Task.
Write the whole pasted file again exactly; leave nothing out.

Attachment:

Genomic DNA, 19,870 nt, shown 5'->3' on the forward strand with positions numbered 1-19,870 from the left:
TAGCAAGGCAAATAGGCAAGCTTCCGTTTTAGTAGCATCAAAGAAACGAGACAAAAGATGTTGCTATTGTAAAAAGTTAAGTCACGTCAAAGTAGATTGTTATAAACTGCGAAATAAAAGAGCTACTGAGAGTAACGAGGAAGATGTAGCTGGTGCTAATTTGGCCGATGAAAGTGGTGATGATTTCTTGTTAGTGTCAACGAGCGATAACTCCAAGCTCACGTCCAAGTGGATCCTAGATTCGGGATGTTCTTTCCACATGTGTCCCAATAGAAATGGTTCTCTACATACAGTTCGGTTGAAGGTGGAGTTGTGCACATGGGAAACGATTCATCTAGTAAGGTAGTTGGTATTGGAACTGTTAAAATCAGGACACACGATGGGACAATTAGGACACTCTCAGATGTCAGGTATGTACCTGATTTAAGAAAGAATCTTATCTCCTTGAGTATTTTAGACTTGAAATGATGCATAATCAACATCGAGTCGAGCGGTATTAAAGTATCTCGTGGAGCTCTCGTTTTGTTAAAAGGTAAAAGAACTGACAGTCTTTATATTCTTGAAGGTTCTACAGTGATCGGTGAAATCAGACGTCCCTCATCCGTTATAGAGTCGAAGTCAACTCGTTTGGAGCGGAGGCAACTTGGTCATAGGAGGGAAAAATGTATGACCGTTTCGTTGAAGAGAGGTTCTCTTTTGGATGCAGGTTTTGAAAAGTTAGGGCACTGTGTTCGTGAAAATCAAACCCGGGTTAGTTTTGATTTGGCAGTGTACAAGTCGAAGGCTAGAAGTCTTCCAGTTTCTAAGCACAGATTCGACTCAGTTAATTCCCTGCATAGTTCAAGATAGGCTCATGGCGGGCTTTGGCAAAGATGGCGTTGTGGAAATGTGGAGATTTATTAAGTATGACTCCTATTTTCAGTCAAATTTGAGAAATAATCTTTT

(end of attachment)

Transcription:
Genomic DNA, 19,870 nt, shown 5'->3' on the forward strand with positions numbered 1-19,870 from the left:
TAGCAAGGCAAATAGGCAAGCTTCCGTTTTAGTAGCATCAAAGAAACGAGACAAAAGATGTTGCTATTGTAAAAAGTTAAGTCACGTCAAAGTAGATTGTTATAAACTGCGAAATAAAAGAGCTACTGAGAGTAACGAGGAAGATGTAGCTGGTGCTAATTTGGCCGATGAAAGTGGTGATGATTTCTTGTTAGTGTCAACGAGCGATAACTCCAAGCTCACGTCCAAGTGGATCCTAGATTCGGGATGTTCTTTCCACATGTGTCCCAATAGAAATGGTTCTCTACATACAGTTCGGTTGAAGGTGGAGTTGTGCACATGGGAAACGATTCATCTAGTAAGGTAGTTGGTATTGGAACTGTTAAAATCAGGACACACGATGGGACAATTAGGACACTCTCAGATGTCAGGTATGTACCTGATTTAAGAAAGAATCTTATCTCCTTGAGTATTTTAGACTTGAAATGATGCATAATCAACATCGAGTCGAGCGGTATTAAAGTATCTCGTGGAGCTCTCGTTTTGTTAAAAGGTAAAAGAACTGACAGTCTTTATATTCTTGAAGGTTCTACAGTGATCGGTGAAATCAGACGTCCCTCATCCGTTATAGAGTCGAAGTCAACTCGTTTGGAGCGGAGGCAACTTGGTCATAGGAGGGAAAAATGTATGACCGTTTCGTTGAAGAGAGGTTCTCTTTTGGATGCAGGTTTTGAAAAGTTAGGGCACTGTGTTCGTGAAAATCAAACCCGGGTTAGTTTTGATTTGGCAGTGTACAAGTCGAAGGCTAGAAGTCTTCCAGTTTCTAAGCACAGATTCGACTCAGTTAATTCCCTGCATAGTTCAAGATAGGCTCATGGCGGGCTTTGGCAAAGATGGCGTTGTGGAAATGTGGAGATTTATTAAGTATGACTCCTATTTTCAGTCAAATTTGAGAAATAATCTTTT